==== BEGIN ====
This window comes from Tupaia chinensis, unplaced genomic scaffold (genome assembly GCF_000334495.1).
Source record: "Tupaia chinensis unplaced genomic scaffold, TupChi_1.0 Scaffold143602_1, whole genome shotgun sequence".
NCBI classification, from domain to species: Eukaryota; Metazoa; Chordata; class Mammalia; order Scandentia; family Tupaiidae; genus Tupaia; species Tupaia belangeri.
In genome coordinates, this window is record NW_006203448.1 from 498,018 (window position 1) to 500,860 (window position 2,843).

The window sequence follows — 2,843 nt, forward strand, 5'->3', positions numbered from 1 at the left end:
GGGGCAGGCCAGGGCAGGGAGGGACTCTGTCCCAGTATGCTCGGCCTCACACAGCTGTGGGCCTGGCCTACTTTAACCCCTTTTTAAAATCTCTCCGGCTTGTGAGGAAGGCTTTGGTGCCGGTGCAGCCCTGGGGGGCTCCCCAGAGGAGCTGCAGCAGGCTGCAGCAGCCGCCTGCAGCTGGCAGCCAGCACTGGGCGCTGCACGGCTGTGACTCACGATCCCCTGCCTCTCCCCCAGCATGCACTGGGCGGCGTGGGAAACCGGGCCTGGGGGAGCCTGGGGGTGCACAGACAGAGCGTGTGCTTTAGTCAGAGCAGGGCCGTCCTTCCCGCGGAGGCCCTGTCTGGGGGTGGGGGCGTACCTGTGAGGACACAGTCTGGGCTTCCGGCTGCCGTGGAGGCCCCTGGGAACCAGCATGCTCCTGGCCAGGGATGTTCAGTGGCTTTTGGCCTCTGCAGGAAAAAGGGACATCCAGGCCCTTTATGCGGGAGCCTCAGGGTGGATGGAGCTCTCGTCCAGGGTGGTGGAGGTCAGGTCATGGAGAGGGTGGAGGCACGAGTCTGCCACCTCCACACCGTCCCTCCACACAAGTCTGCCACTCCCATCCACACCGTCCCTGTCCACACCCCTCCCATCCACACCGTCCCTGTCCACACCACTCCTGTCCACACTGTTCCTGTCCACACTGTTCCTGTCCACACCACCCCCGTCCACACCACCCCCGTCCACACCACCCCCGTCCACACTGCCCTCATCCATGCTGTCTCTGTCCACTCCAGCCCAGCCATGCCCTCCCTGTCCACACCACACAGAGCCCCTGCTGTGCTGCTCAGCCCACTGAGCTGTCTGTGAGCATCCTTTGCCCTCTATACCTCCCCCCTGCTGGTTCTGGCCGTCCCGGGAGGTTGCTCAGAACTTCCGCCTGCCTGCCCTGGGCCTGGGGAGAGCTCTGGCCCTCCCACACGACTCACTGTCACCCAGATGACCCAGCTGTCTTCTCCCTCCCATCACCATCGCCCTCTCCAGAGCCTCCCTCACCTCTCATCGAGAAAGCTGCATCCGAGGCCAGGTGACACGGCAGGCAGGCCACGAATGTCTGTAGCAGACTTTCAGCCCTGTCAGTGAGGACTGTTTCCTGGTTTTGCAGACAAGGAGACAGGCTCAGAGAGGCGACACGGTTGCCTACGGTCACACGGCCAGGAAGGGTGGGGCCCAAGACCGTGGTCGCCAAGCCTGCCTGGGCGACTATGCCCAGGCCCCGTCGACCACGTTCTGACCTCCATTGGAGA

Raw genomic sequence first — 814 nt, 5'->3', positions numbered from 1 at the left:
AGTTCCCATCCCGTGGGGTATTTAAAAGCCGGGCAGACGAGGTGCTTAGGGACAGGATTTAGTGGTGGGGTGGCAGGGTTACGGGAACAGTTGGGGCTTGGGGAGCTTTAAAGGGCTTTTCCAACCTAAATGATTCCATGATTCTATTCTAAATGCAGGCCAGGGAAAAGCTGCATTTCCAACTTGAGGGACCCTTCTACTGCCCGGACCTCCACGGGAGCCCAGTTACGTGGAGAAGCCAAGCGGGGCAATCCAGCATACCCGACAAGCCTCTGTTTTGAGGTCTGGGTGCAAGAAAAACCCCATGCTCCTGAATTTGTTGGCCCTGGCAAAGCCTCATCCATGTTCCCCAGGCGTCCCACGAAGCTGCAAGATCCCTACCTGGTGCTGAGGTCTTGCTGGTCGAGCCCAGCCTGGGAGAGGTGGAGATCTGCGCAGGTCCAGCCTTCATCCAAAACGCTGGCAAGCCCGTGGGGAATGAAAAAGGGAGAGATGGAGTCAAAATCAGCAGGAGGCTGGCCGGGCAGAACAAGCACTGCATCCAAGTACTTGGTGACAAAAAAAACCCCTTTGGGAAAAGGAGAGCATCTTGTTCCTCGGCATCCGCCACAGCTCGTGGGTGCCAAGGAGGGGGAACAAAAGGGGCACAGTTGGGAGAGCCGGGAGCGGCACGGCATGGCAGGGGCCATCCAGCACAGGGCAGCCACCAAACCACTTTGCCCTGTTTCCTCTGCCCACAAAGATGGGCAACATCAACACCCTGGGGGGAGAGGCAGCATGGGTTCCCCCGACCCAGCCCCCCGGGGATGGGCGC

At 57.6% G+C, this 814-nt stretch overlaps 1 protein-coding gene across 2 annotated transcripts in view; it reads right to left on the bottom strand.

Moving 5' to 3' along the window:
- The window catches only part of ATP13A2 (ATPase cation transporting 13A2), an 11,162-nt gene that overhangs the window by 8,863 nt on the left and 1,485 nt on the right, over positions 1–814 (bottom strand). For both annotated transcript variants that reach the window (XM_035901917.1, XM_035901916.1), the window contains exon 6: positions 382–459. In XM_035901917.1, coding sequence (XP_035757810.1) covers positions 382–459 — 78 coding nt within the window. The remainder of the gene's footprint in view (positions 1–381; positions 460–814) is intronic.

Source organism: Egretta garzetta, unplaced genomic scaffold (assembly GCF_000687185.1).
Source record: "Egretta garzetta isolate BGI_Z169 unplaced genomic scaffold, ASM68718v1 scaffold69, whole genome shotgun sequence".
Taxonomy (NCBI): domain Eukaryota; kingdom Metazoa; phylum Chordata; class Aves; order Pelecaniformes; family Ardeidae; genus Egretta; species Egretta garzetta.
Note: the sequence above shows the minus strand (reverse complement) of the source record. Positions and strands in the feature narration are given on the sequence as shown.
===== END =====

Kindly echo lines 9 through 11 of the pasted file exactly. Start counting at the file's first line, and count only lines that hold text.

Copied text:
At 57.6% G+C, this 814-nt stretch overlaps 1 protein-coding gene across 2 annotated transcripts in view; it reads right to left on the bottom strand.

Moving 5' to 3' along the window:
- The window catches only part of ATP13A2 (ATPase cation transporting 13A2), an 11,162-nt gene that overhangs the window by 8,863 nt on the left and 1,485 nt on the right, over positions 1–814 (bottom strand). For both annotated transcript variants that reach the window (XM_035901917.1, XM_035901916.1), the window contains exon 6: positions 382–459. In XM_035901917.1, coding sequence (XP_035757810.1) covers positions 382–459 — 78 coding nt within the window. The remainder of the gene's footprint in view (positions 1–381; positions 460–814) is intronic.